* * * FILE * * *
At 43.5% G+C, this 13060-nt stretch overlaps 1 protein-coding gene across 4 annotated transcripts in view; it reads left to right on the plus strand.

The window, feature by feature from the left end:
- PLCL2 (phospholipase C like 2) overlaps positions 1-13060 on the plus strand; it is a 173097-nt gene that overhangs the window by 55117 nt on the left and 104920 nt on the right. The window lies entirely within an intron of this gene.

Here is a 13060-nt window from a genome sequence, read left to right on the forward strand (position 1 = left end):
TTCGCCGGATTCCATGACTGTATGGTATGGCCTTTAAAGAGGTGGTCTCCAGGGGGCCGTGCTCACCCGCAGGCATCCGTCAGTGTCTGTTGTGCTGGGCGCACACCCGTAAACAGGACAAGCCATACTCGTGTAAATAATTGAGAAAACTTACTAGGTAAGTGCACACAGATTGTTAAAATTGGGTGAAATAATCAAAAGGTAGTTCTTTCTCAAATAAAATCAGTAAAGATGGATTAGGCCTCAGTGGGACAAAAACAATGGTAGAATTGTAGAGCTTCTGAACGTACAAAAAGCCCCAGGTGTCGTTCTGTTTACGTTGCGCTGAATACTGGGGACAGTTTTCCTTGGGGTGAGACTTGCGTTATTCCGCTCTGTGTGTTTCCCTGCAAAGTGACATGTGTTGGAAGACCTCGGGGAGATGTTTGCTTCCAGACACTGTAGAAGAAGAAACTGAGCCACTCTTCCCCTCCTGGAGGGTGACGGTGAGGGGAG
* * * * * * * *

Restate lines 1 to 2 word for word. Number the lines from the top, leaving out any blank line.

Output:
At 43.5% G+C, this 13060-nt stretch overlaps 1 protein-coding gene across 4 annotated transcripts in view; it reads left to right on the plus strand.

The window, feature by feature from the left end: